I’m doing good time and I have little to worry about. I clock that we left a little late, and I’ll have 2.5 hours of paddling before the sun hits me. It’s almost an hour and half of paddling in lovely weather when the safety boat catches up. I’ve done a good distance. The water is that pristine blue you get when the sea and sky meet in reflection of the other. It’s also calm and pushing me down south. Nothing could be more perfect. Except maybe if the sun hides behind a cloud. So it does. I paddle past lovely white beaches with dense woods. I paddle past the big fishing trawlers that have small row boats attached to their stern. I paddle past the sun.
It’s 9:15 and I don’t need to don my hat. The tide is doing the rest. If I had music it would be Seal’s I believe I can fly. I rack up the kms. I’d done 35 yesterday but today’s a longer stretch. I’d planned this in 2 parts. Devgad to Munage beach and Munage to Malwan. Tarkarli, a little south, is cut off by a bunch of rocks and the safety boat can harbour at Malwan. Only thing is, I have bad network. I haven’t been able to change the 2 stretches into one. It’s good news in a way, because I don’t have to do the additional 3-4 kms I’d lose pulling into and leaving Munage beach. The other thing is, we won’t be caught off guard like Godavne. So when I paddle right past Munage, I switch navigation to Malwan. I reckon a good 20 kms more. It is. As I draw parrallel to the course, things are going well. The sun is a little higher now, so I can’t escape it, but the hat gives me good protection. Thanks Ali. It does sap out some of the energy, but it’s partially eclipsed.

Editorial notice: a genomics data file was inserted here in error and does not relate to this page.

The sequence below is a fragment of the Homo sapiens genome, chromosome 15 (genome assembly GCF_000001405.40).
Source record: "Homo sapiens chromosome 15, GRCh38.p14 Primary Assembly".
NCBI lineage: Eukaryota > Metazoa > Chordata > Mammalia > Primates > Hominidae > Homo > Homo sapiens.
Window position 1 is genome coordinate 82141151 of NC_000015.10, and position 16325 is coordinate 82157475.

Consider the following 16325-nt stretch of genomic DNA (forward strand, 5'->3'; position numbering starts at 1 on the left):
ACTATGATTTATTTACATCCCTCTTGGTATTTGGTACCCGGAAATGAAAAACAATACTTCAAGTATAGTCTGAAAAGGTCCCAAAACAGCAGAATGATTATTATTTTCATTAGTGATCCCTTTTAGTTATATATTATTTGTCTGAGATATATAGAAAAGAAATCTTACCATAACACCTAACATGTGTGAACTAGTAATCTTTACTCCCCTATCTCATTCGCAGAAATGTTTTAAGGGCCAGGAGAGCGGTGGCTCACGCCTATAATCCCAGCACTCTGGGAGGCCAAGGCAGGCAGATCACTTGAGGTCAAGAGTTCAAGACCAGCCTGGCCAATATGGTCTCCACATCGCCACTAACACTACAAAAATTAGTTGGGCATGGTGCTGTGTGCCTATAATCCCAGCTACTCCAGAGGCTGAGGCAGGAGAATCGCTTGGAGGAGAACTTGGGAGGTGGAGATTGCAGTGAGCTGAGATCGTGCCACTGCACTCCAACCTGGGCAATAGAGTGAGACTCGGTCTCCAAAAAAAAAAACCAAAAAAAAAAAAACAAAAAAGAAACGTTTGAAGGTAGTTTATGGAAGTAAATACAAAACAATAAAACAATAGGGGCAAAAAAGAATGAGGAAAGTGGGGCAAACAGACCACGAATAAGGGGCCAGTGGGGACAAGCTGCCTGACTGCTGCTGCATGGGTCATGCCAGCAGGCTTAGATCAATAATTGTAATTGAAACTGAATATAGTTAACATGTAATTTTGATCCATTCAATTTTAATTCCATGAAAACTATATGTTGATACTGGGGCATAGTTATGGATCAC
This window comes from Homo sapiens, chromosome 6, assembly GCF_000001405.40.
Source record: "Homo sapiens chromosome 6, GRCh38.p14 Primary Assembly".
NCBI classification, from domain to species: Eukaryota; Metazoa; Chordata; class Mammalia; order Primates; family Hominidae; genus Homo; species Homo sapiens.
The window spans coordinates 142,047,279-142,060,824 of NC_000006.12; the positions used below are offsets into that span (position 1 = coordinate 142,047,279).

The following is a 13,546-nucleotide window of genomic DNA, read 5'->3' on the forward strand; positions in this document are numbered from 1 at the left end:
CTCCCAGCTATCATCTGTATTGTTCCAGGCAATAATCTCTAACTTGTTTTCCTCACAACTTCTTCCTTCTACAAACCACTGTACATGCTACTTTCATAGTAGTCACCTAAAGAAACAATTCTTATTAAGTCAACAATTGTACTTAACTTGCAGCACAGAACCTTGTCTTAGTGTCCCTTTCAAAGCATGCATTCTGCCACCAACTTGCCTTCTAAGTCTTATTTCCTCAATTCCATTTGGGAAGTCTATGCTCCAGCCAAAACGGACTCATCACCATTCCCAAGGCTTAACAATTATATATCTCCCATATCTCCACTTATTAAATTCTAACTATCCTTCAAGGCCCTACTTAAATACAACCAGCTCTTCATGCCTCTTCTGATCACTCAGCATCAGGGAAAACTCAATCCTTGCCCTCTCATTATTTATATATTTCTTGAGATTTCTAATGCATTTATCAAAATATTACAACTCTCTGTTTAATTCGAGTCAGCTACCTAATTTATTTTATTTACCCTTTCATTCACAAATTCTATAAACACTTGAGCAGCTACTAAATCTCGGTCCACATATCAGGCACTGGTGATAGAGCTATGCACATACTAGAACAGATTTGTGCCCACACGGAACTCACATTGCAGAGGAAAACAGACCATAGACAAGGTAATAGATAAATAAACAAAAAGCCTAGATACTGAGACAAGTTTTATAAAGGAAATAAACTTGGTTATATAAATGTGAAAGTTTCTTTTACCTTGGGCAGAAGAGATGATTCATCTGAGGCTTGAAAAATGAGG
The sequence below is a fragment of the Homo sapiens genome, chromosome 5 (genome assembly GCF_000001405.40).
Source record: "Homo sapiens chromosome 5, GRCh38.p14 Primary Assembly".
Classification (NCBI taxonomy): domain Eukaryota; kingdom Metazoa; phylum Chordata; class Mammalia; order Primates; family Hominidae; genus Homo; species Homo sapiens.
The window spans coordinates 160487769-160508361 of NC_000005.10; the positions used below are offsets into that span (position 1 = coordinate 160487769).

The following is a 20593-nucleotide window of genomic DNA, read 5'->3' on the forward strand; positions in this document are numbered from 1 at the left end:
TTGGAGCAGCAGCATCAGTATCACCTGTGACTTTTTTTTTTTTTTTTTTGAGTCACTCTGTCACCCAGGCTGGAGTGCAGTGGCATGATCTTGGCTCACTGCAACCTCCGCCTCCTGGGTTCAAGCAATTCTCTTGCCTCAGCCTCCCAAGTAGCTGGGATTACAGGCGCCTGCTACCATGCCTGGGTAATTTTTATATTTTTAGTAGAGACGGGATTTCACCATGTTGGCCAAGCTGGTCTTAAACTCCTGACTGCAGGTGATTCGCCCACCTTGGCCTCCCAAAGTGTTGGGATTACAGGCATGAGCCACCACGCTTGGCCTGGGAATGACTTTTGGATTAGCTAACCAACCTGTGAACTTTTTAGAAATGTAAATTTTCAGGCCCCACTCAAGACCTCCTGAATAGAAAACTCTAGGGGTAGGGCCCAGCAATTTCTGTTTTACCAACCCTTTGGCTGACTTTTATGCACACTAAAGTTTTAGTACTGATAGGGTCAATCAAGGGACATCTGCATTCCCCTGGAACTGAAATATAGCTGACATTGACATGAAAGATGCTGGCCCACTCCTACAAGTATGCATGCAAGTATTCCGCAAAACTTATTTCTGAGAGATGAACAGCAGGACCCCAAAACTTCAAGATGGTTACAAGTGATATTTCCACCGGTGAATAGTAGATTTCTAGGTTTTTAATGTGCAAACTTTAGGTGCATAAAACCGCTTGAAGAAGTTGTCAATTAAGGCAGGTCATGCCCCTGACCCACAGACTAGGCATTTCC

By the time I turn 32 kms, I’m a little tired. But mostly because we seem a little lost. If I followed my GPS, I would have been fine, but the safety boat adds that additional panic of ‘Where-is-the-jetty’. That’s when it’s important to look left. If I’ve said Maharashtra is beautiful, I was probably lying because this is quite exquisite! Rocks tempered by the sea with white waves hitting them. The shore is littered with palm trees and just then, a small white rectangular house adorned by a white cross. It’s beautiful. To the right Sindhudurg fort is tall and strong. I’ve to pass right though it.
I paddle peacefully into Malwan. Between the rocks and the fishing boats and the ferries to take people snorkelling. There is a jetty, and my parents waving. Everything is perfect.
I land at the beach and as I do my stretches and change into warm clothes, a group of tourists swing by. One of them says – ‘Hey, I’ve heard of this. He’s going to Goa in that thing.’ Yes, it’s a good day.
Much refreshed after a day’s break, we woke at the right time. Sitting on the balcony overlooking the garden, we called Santosh. In light of our evening adventures, Santosh and I decided to do longer forrays in the morning. I can’t remember how many times we’ve changed this plan. I think everyone on the team has been brilliant about accomodating these changes. But finally it’s one thing we all agree on.